Predicting Impingement Syndrome
Reference:Clarsen B, et al Reduced glenohumeral rotation, external rotation weakness and scapular dyskinesis are risk factors for shoulder injuries among elite male handball players: a prospective cohort study. Br J Sports Med. 2014 Sep;48(17):1327-33.
This study involved over 2000 Norwegian elite handball players and showed that the prevalence of shoulder problems in the 2011-2012 season was 28% (which was pretty high). Pre-season screening showed that the risk of developing shoulder pain could be best predicted by the following 3 findings.
i) Obvious scapular dyskinesis (meaning on abduction the scapula winged, tipped or just lacked control)
ii)Reduced external rotation strength (as measured in 0� abduction)
iii) Reduced total ROM into medial and lateral rotation (as measured in 90� abduction)
Clinical Relevance: This is not the only study that has demonstrated the above mentioned 3 risk factors. It is hypothesized that by addressing these factors we may help reduce the risk of development of shoulder pain among athletes involved in overhead activities such as tennis, volleyball, baseball, etc.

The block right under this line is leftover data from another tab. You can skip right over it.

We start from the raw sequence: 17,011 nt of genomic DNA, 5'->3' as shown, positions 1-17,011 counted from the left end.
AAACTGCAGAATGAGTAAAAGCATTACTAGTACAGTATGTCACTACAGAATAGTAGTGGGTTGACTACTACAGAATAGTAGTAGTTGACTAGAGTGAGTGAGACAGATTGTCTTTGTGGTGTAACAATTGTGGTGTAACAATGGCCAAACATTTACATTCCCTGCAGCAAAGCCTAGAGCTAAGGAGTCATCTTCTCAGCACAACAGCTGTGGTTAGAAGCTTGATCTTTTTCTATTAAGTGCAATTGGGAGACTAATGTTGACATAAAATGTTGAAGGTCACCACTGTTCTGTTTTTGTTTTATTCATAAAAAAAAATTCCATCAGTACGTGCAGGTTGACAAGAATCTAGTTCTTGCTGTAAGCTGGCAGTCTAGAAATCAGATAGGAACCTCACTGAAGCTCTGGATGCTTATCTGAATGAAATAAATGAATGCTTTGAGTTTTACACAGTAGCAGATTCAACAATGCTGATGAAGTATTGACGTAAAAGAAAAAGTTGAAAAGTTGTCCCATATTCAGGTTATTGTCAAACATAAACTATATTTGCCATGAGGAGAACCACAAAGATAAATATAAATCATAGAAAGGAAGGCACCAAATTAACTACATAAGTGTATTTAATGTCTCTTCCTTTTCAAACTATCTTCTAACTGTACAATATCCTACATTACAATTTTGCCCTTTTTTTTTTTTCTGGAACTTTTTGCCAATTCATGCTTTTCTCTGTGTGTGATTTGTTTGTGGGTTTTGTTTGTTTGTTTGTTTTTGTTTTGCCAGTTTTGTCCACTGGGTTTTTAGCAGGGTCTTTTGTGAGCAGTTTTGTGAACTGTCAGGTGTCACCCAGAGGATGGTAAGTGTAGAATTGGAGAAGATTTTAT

Clinical application: The challenge is guys typically workout the biceps, the pecs and the lats and hardly ever do any lateral rotation exercises at the gym. Basically their thought process is girls don’t dig big supraspinatuses. I?ve never heard anyone say, did you see his rotator cuffs? Man they were defined!
Let’s get back on topic here: I really like this lateral rotation exercise as it kills three birds with one stone …no door knob required.
By wrapping the band around the shoulder (see image), the band helps to facilitate humeral posterior glide, keeps the scapula posteriorly tipped (not slouched) and gives plenty of resistance to perform the lateral rotation.
Ensure to spend 5-10 seconds during the eccentric phase.
A burn will surely be felt. Based on a few studies, at least one risk factor for the development of impingement can be addressed!
Posted on: December 22, 2014